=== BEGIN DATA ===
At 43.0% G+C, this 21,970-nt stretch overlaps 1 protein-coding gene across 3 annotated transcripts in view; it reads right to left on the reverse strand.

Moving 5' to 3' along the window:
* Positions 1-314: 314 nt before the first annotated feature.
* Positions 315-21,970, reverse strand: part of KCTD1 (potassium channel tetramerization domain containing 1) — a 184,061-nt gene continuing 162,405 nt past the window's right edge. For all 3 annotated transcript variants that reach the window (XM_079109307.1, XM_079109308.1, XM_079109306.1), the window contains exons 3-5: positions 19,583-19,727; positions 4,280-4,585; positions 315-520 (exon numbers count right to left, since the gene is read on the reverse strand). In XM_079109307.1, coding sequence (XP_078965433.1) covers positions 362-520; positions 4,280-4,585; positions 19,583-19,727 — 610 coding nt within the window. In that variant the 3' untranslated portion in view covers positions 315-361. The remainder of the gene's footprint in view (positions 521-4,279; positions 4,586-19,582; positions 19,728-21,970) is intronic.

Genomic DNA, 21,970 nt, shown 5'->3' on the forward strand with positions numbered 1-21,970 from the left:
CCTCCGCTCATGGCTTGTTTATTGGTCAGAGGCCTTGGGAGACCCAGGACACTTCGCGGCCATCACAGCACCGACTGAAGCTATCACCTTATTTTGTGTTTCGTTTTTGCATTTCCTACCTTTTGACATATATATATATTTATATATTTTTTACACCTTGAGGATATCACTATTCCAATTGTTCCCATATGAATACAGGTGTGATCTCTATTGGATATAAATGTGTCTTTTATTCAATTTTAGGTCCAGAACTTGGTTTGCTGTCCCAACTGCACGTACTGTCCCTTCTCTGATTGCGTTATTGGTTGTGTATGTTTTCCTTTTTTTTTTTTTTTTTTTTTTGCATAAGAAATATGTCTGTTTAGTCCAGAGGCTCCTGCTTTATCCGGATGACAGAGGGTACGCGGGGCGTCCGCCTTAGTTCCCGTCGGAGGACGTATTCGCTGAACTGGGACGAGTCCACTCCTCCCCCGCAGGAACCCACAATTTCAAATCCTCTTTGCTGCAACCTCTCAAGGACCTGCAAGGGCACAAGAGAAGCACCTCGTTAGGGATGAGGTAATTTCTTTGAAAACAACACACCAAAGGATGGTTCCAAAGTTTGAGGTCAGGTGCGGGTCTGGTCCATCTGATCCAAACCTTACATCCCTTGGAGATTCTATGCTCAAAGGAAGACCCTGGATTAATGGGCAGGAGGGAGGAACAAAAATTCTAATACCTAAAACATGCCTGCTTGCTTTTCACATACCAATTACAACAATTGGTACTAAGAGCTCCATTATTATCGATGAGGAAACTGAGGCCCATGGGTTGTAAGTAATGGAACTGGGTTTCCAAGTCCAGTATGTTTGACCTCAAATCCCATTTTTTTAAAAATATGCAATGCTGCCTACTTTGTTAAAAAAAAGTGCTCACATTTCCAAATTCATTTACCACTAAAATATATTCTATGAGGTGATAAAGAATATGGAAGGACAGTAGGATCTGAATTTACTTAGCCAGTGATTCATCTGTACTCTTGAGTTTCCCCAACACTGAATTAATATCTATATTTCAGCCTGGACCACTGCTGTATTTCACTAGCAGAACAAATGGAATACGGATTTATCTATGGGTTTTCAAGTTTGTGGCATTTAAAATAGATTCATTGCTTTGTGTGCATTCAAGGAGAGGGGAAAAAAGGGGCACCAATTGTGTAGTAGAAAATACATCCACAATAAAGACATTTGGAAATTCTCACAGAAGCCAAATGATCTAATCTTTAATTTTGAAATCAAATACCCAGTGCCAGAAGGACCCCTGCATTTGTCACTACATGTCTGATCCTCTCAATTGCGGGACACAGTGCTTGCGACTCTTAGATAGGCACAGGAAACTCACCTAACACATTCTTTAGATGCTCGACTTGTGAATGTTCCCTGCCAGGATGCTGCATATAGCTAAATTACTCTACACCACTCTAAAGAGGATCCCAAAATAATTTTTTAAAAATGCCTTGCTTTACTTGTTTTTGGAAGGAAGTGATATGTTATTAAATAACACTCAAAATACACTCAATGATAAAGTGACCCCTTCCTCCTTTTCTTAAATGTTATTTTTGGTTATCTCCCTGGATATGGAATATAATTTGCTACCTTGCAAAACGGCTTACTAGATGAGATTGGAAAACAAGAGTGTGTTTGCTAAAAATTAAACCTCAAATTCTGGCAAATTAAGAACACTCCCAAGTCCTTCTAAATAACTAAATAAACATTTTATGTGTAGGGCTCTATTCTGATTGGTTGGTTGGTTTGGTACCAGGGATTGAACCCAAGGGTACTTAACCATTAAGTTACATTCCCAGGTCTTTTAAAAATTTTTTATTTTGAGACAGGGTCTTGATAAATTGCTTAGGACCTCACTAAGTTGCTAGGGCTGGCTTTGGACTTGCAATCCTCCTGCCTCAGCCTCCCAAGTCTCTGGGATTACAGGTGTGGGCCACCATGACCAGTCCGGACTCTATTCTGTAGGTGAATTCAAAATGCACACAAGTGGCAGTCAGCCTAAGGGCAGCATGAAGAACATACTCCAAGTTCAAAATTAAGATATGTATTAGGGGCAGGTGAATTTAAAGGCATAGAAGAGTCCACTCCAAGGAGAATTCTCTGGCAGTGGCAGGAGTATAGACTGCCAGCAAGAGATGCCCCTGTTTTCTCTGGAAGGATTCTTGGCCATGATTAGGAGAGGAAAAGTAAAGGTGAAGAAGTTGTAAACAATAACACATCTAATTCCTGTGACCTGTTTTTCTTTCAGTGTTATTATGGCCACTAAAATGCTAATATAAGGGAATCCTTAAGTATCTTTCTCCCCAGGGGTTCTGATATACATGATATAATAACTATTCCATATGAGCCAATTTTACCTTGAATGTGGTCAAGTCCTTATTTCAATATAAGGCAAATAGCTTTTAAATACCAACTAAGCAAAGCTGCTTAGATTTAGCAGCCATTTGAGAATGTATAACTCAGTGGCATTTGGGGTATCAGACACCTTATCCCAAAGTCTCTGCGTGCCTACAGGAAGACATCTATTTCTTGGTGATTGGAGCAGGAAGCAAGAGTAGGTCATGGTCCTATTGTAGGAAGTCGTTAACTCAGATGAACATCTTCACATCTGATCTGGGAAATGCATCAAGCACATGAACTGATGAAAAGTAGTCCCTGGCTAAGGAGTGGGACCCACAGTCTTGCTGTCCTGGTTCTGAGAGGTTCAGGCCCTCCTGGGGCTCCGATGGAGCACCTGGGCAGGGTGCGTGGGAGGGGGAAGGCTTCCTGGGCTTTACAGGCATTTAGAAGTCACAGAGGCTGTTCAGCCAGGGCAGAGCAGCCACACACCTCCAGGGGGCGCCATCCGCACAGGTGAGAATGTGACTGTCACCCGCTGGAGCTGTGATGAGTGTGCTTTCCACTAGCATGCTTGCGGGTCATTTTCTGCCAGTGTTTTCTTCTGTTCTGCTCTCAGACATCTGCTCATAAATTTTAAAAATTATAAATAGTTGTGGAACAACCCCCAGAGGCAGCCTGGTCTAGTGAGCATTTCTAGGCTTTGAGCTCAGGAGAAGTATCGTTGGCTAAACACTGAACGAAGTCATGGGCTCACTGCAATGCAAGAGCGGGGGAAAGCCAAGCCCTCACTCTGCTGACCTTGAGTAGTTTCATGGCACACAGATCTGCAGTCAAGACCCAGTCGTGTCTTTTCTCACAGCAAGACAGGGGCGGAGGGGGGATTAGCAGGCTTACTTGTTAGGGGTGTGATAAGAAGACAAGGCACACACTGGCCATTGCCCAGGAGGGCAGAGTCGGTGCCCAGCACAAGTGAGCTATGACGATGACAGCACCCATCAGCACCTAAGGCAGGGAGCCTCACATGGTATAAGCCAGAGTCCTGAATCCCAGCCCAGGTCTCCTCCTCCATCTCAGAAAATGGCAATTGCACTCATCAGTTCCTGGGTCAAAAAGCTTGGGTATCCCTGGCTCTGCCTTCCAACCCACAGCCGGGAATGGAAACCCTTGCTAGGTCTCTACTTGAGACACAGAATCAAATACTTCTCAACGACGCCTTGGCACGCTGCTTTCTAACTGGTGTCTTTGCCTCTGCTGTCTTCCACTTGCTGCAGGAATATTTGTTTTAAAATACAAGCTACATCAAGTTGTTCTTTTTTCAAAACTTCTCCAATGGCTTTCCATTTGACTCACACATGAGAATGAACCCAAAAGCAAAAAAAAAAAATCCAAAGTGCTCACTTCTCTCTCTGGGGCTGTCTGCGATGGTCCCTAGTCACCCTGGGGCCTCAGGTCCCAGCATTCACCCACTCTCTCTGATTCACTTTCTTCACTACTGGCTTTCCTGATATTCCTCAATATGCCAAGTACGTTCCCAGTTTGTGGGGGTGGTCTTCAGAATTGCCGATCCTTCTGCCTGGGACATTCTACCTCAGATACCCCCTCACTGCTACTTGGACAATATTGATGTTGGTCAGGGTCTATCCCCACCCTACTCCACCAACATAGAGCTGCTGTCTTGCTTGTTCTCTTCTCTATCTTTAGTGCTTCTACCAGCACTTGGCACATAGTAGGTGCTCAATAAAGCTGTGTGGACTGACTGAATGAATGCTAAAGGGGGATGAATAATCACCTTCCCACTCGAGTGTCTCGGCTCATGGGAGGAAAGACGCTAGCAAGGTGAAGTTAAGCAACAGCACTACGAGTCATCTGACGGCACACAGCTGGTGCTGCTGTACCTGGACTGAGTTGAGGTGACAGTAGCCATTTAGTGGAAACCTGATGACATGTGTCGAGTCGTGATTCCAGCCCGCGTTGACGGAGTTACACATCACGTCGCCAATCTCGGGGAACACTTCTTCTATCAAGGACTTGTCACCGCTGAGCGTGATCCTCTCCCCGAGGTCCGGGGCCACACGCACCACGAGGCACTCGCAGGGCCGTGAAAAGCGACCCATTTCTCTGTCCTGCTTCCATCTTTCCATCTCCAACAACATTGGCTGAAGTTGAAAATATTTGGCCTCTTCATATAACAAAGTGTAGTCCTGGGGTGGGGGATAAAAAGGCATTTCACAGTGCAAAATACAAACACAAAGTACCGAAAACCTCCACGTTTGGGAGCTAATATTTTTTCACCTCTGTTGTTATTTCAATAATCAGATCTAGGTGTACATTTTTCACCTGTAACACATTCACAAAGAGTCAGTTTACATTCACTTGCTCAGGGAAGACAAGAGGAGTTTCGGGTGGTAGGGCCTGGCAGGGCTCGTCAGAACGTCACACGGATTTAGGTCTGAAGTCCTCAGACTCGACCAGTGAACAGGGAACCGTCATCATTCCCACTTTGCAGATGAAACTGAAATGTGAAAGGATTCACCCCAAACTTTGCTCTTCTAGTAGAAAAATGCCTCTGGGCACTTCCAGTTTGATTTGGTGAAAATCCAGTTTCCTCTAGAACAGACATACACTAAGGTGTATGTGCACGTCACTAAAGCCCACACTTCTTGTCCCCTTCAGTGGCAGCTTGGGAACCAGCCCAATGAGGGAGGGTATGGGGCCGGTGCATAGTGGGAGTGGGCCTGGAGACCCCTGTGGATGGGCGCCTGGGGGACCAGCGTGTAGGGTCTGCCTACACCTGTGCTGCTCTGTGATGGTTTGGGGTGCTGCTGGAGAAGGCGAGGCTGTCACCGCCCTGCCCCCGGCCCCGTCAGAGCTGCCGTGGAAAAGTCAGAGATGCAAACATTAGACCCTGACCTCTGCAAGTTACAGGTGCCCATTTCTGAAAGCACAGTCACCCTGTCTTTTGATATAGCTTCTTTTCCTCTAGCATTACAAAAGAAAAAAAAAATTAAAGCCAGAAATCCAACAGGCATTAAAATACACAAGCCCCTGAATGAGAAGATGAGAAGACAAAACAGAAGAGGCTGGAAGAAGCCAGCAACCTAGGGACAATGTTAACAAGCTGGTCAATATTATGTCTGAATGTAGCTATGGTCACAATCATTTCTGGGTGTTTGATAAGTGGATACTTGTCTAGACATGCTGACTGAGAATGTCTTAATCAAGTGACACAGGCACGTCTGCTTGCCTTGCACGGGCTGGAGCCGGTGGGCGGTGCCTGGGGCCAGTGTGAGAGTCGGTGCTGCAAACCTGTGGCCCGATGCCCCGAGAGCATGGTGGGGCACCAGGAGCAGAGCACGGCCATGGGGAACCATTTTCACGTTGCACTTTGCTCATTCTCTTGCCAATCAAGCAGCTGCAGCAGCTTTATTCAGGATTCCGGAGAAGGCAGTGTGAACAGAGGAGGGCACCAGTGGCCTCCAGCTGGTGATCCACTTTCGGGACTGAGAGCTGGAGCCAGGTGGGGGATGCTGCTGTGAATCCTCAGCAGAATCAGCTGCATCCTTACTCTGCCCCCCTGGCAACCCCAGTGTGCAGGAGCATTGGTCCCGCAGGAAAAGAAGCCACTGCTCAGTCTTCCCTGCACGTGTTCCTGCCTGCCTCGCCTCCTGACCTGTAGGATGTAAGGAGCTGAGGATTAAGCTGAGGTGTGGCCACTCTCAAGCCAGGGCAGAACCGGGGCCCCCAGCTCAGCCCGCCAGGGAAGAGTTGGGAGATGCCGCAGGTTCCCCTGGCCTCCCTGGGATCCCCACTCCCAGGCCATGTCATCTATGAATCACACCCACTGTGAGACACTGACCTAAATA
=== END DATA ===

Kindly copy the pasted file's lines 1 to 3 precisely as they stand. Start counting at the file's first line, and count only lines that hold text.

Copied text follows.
At 43.0% G+C, this 21,970-nt stretch overlaps 1 protein-coding gene across 3 annotated transcripts in view; it reads right to left on the reverse strand.

Moving 5' to 3' along the window:
* Positions 1-314: 314 nt before the first annotated feature.